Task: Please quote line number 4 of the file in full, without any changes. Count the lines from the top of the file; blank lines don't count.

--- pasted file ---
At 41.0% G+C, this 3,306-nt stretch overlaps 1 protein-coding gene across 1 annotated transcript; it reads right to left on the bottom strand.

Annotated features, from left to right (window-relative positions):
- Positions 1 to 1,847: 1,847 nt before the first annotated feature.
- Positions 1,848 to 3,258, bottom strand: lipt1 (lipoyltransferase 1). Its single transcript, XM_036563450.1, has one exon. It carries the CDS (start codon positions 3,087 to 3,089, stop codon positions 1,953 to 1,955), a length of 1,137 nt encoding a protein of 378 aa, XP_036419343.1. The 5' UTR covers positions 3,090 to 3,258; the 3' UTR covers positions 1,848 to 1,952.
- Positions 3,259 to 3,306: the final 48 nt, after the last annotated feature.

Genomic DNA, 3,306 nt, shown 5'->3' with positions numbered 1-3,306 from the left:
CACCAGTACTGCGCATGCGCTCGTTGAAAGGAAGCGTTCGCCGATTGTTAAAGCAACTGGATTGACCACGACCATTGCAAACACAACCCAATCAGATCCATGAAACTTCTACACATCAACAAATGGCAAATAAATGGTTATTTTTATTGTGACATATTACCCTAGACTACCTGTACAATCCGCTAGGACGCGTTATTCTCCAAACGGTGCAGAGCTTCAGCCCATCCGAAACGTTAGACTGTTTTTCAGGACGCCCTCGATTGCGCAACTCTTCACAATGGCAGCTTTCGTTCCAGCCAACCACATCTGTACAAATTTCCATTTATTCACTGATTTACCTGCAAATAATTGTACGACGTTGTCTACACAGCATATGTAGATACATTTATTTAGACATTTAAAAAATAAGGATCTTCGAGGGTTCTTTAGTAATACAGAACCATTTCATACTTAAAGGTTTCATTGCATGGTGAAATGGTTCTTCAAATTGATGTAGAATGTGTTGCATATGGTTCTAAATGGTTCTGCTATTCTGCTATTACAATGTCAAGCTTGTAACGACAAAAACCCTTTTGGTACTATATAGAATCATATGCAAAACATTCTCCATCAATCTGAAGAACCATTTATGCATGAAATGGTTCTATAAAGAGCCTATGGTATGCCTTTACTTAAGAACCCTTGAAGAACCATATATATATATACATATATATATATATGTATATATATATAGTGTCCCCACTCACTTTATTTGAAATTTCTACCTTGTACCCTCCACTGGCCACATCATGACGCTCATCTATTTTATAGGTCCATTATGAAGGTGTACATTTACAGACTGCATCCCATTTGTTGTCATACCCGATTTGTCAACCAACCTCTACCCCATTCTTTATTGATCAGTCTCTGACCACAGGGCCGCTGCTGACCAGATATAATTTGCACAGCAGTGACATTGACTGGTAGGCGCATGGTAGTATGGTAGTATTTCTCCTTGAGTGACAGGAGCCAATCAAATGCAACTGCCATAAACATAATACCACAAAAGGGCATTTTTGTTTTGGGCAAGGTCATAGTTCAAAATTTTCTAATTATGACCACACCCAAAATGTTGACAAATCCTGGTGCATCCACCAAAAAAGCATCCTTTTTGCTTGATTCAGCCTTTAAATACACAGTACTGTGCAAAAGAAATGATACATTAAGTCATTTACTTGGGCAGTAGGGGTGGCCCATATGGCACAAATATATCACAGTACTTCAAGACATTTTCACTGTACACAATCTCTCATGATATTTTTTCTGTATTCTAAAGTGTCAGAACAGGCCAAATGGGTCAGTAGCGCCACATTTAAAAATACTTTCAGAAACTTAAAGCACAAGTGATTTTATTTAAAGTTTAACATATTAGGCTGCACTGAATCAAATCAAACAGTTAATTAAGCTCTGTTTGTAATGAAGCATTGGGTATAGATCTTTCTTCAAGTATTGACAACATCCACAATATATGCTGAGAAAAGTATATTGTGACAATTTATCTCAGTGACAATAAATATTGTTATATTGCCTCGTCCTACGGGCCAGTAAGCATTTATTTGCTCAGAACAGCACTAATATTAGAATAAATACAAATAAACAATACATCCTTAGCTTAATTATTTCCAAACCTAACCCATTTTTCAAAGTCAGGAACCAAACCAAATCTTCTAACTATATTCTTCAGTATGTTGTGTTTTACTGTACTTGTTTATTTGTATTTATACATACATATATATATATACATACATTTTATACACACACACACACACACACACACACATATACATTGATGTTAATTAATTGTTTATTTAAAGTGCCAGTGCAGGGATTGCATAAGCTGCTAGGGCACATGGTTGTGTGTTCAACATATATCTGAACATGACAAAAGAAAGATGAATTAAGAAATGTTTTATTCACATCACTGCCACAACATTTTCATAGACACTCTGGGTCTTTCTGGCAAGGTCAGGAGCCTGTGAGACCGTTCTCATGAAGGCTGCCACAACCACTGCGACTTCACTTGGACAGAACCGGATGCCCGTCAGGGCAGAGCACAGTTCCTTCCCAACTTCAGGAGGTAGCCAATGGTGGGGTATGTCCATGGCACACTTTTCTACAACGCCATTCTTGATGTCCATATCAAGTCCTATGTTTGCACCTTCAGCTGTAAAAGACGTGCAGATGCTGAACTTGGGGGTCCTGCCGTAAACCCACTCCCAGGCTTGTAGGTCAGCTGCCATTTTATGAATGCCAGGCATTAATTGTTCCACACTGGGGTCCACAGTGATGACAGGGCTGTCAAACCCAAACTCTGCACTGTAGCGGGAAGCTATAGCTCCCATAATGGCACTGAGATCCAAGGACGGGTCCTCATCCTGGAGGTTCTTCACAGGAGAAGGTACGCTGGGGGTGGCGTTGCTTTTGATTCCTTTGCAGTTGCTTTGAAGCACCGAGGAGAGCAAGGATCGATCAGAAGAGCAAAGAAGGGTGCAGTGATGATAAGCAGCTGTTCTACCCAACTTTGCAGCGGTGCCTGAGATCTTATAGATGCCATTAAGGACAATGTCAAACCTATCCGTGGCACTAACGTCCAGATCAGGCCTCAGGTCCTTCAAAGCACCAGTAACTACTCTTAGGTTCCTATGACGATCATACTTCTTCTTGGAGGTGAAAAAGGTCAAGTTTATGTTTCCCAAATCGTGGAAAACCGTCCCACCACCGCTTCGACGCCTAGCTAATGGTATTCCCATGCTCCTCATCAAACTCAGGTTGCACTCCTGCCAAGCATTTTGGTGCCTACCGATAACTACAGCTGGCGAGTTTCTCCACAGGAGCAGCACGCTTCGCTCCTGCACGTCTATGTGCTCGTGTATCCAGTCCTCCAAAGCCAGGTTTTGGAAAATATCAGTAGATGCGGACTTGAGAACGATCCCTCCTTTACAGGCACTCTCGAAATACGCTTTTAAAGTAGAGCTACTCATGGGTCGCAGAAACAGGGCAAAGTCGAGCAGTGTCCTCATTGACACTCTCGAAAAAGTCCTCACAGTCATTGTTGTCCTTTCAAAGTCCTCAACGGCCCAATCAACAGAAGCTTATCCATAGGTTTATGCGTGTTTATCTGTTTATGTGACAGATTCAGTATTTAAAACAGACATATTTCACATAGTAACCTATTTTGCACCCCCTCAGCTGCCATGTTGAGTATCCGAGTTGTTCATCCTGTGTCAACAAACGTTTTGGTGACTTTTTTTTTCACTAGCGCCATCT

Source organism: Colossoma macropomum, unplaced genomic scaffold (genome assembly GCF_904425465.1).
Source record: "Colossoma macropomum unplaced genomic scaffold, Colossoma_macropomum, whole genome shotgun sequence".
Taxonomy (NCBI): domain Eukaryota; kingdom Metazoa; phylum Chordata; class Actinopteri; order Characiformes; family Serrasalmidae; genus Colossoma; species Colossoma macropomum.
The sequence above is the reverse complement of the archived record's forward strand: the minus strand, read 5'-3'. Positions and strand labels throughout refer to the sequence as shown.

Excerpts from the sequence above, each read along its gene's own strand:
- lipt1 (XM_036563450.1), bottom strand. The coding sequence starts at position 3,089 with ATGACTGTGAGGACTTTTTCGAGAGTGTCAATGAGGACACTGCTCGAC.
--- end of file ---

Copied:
- Positions 1,848 to 3,258, bottom strand: lipt1 (lipoyltransferase 1). Its single transcript, XM_036563450.1, has one exon. It carries the CDS (start codon positions 3,087 to 3,089, stop codon positions 1,953 to 1,955), a length of 1,137 nt encoding a protein of 378 aa, XP_036419343.1. The 5' UTR covers positions 3,090 to 3,258; the 3' UTR covers positions 1,848 to 1,952.